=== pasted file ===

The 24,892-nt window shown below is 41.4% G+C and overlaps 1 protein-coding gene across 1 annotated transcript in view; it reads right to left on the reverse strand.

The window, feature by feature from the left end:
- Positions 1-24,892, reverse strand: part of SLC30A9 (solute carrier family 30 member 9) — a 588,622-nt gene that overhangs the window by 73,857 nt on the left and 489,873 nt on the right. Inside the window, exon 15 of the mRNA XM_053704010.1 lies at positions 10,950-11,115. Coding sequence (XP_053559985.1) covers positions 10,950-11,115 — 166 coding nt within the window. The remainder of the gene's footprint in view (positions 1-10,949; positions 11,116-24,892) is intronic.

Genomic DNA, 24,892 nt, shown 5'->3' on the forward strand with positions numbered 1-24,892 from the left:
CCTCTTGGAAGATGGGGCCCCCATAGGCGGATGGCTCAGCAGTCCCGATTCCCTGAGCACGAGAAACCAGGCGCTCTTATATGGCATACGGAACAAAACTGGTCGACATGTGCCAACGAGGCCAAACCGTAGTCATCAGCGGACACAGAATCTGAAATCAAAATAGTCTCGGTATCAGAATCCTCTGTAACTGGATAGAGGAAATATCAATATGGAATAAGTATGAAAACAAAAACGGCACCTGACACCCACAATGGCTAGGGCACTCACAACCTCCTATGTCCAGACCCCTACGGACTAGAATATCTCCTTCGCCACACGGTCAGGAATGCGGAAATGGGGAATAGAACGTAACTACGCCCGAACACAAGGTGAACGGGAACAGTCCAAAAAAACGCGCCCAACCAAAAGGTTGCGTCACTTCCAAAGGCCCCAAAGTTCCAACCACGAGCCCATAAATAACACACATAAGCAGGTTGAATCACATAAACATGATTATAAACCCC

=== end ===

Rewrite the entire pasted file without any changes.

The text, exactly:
The 24,892-nt window shown below is 41.4% G+C and overlaps 1 protein-coding gene across 1 annotated transcript in view; it reads right to left on the reverse strand.

The window, feature by feature from the left end:
- Positions 1-24,892, reverse strand: part of SLC30A9 (solute carrier family 30 member 9) — a 588,622-nt gene that overhangs the window by 73,857 nt on the left and 489,873 nt on the right. Inside the window, exon 15 of the mRNA XM_053704010.1 lies at positions 10,950-11,115. Coding sequence (XP_053559985.1) covers positions 10,950-11,115 — 166 coding nt within the window. The remainder of the gene's footprint in view (positions 1-10,949; positions 11,116-24,892) is intronic.

Genomic DNA, 24,892 nt, shown 5'->3' on the forward strand with positions numbered 1-24,892 from the left:
CCTCTTGGAAGATGGGGCCCCCATAGGCGGATGGCTCAGCAGTCCCGATTCCCTGAGCACGAGAAACCAGGCGCTCTTATATGGCATACGGAACAAAACTGGTCGACATGTGCCAACGAGGCCAAACCGTAGTCATCAGCGGACACAGAATCTGAAATCAAAATAGTCTCGGTATCAGAATCCTCTGTAACTGGATAGAGGAAATATCAATATGGAATAAGTATGAAAACAAAAACGGCACCTGACACCCACAATGGCTAGGGCACTCACAACCTCCTATGTCCAGACCCCTACGGACTAGAATATCTCCTTCGCCACACGGTCAGGAATGCGGAAATGGGGAATAGAACGTAACTACGCCCGAACACAAGGTGAACGGGAACAGTCCAAAAAAACGCGCCCAACCAAAAGGTTGCGTCACTTCCAAAGGCCCCAAAGTTCCAACCACGAGCCCATAAATAACACACATAAGCAGGTTGAATCACATAAACATGATTATAAACCCC